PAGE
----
Stitch Up Some Versatile Mixed-Media Art Papers

I just learned a quick and easy mixed-media art technique to use in a variety of art projects, and I couldn't wait to share it with you.

detail of road trip mixed media collage by jenny cochran lee
Detail of a mixed-media collage
by Jenny Cochran Lee.

This technique, which I learned from mixed-media and collage artist Jenny Cochran Lee, involves paper crafts and stitching. The results make great textured backgrounds, can be used in collage and art journaling, and can also be combined with other mixed-media art techniques and projects.

What I like most is that this technique allows you to use a variety of papers from your stash: art papers, painted papers, printed papers, scrapbook and found paperseven scraps from other art projects.

To make these stitched papers you'll need:

  • Papers (see examples above)
  • Sewing machine and thread
  • Tissue papers and other lightweight papers
  • Matte medium and a brush for spreading
  • Scissors


stitch a grid on the collages papers
After stitching the papers together to form a
sheet, you stitch them again to form a grid.

1. Cut your papers into squares or rectangles approximately 3" – 4" wide by a similar length. The number of pieces you need depends on the size of the finished stitched paper, but try starting with enough pieces to create a finished pieces that's approximately 9" x 12".

2. Take your cut pieces of paper to the sewing machine and begin stitching one piece to another, both pieces face up, overlapping them slightly. Use a large needle (such as a jeans needle) and go fairly slowly. Keep adding pieces until you've stitched a patchwork of papers to create a sheet of your desired size.

3. Now, stitch over the paper to create a grid: Start at one end of the paper and stitch down the length of it. Turn the paper around 180 degrees and stitch the length again, approximately ½" – ¾" away from the first line of stitching. Continue until you come to the other edge of the paper. Then, start stitching the lines across the width of the paper (perpendicular to the first set of lines) until you have completed the grid.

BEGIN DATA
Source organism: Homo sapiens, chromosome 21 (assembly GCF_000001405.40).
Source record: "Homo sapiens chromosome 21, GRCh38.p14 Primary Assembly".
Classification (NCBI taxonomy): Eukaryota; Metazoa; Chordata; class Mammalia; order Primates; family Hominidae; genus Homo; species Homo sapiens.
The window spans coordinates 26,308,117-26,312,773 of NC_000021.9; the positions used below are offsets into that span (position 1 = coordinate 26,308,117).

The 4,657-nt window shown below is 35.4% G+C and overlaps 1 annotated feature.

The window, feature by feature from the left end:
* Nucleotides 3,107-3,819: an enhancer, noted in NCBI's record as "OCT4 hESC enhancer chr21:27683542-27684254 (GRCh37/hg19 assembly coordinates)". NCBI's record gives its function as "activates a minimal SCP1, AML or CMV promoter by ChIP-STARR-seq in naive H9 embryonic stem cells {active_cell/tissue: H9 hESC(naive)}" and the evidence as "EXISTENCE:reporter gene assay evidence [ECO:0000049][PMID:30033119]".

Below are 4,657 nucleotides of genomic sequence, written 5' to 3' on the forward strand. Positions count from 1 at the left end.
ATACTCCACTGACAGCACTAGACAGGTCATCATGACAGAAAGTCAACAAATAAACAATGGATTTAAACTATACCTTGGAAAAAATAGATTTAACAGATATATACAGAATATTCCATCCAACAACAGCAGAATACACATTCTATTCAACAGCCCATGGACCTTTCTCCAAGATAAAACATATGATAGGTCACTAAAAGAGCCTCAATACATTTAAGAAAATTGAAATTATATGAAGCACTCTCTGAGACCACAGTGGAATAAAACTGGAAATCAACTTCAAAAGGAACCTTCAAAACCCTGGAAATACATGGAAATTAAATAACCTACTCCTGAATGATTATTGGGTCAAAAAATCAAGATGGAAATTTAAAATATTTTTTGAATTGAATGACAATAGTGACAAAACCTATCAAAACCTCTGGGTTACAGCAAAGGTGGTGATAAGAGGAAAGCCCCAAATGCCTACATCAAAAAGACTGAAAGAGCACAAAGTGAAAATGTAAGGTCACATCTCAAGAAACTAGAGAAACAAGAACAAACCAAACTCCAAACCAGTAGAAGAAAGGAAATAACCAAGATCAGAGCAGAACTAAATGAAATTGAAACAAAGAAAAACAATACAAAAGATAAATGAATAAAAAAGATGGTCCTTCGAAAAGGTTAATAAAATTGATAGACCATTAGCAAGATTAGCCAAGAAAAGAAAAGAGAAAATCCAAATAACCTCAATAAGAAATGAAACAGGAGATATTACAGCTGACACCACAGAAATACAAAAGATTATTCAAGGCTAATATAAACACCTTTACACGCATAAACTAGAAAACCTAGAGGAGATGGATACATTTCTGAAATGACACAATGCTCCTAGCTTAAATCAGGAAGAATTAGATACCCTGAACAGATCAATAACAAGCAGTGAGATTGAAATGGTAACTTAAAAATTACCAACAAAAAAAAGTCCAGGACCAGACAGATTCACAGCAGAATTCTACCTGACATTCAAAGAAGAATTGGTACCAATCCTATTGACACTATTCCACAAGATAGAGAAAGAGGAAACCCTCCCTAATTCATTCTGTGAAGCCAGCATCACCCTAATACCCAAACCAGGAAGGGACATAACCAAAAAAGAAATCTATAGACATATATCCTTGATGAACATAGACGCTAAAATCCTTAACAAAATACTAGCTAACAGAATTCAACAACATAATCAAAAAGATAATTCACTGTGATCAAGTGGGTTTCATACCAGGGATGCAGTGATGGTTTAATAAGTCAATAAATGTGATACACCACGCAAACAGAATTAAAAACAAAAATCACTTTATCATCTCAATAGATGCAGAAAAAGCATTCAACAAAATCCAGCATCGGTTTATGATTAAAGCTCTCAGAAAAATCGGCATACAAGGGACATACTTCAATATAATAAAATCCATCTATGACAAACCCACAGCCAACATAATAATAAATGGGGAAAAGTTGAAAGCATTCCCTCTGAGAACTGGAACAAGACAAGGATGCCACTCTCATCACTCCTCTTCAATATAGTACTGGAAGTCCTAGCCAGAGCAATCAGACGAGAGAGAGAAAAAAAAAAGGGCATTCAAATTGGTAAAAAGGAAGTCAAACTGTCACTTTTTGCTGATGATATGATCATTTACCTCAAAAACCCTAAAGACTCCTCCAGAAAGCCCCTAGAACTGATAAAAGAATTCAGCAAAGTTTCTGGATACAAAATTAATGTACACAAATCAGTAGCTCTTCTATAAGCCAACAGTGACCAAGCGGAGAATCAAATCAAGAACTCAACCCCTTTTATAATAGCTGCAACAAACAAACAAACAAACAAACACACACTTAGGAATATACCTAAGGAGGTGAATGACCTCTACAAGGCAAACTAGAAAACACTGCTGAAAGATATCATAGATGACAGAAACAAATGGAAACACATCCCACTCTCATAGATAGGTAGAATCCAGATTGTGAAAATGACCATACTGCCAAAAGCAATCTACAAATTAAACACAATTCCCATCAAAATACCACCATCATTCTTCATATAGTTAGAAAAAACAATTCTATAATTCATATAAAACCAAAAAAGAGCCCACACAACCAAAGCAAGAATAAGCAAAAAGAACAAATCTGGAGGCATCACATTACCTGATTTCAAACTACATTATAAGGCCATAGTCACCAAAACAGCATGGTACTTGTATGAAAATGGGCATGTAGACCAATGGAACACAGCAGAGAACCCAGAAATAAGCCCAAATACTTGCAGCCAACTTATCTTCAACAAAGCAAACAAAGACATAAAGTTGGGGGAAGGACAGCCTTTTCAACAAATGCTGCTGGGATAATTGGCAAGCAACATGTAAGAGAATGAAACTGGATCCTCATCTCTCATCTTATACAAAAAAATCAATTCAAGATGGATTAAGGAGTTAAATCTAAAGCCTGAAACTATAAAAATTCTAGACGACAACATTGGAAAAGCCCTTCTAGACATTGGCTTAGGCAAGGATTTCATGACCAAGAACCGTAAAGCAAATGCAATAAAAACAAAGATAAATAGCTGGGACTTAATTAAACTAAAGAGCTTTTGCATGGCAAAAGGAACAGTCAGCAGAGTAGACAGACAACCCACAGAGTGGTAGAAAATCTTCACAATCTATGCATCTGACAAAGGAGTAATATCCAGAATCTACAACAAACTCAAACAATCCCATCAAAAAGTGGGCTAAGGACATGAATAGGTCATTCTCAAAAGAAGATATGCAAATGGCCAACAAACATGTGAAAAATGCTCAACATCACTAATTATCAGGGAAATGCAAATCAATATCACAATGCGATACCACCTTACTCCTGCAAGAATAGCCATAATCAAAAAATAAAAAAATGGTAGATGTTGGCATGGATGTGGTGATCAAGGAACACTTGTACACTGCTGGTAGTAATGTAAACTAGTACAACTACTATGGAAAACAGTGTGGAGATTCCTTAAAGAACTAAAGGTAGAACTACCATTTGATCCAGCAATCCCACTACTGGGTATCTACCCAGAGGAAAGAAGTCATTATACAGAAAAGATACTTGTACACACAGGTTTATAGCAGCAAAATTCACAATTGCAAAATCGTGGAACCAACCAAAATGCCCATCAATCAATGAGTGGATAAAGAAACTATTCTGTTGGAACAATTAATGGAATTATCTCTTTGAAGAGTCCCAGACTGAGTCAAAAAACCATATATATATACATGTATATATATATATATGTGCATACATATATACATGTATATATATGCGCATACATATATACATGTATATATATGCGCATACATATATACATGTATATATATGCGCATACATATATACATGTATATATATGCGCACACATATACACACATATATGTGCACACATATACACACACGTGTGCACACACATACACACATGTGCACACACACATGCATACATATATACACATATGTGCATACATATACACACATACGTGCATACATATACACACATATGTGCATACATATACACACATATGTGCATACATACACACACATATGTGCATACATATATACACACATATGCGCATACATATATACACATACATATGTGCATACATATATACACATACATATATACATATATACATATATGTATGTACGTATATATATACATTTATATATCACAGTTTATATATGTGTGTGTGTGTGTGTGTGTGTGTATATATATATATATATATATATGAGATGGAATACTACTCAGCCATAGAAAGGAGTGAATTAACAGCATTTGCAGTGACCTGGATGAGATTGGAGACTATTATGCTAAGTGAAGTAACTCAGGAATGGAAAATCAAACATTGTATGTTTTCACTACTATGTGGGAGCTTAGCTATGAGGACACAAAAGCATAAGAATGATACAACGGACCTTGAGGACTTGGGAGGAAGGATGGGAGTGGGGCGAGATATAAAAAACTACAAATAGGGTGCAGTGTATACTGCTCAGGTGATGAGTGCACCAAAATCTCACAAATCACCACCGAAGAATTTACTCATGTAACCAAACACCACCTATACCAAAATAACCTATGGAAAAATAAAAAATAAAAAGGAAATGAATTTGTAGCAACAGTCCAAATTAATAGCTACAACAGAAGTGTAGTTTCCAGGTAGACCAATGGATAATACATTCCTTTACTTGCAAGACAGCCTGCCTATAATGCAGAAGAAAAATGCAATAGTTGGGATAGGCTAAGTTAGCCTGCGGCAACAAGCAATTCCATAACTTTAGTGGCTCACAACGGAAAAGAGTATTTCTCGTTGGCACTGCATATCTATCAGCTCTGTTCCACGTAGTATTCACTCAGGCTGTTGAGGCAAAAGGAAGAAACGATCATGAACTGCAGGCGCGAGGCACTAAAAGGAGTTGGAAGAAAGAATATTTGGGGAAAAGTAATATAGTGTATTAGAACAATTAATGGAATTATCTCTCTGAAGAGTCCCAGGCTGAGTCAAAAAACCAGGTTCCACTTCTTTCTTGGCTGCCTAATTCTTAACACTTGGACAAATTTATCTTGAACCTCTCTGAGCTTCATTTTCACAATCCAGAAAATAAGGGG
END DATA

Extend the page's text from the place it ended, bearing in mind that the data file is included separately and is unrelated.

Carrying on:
applying tissue paper to the stitched paper
In a still from her WorkshopTM video, Jenny shows
how to add tissue paper shapes to your stitched paper.

Note: Thread color is up to you; choose black for a graphic quality or a matching color if you prefer. Also, don't worry if the lines of stitching aren't exactly evenly spaced.

4. Take your tissue papers and cut them into shapes, such as circles, thin rectangles, etc. Alternatively, you can tear the papers into small pieces. You might want to mimic some of the patterns in the papers you've stitched.

5. Spread matte medium on the tissue pieces and place them here and there on your stitched paper, whatever looks best to you. Let dry.

6. At this point, you can use the stitched paper as a background for collage, journaling, and mixed-media art-drawing and painting over the piece as you desire. Or, you can cut shapes out of the stitched paper to use as a focal point in other art projects. The grid stitching will hold the cut pieces together. You can leave the cut edge as is or stitch around the perimeter, just inside the edge, to create a more finished piece.

cut out shapes from stitched paper
You can cut shapes out of the stitched paper to
create embellishments for your mixed-media
collages and other art projects.

What a great way to get your paper stash out of the bin and into your art! I have plans to create a lot of these stitched papers with my gelatin prints and watercolor experiments. Making up a bunch of these stitched pages for future use is a great way to spend an hour or two in the studio when you just want to relax and play.

If this technique intrigues you, you will love Jenny's new Cloth Paper Scissors WorkshopTM video, Add to, Undo, & Redo: Stress-free Collage Techniques. In it she demonstrates fun, no-mistake collage and mixed-media art techniques with paint and stitch, layering and un-layering to create unusual mixed-media textures. You'll want to play all day!

P.S. How do you store your art papers? Bins, files, drawers? Piled up on your work surface? Do you separate them by category? Share your storage advice below.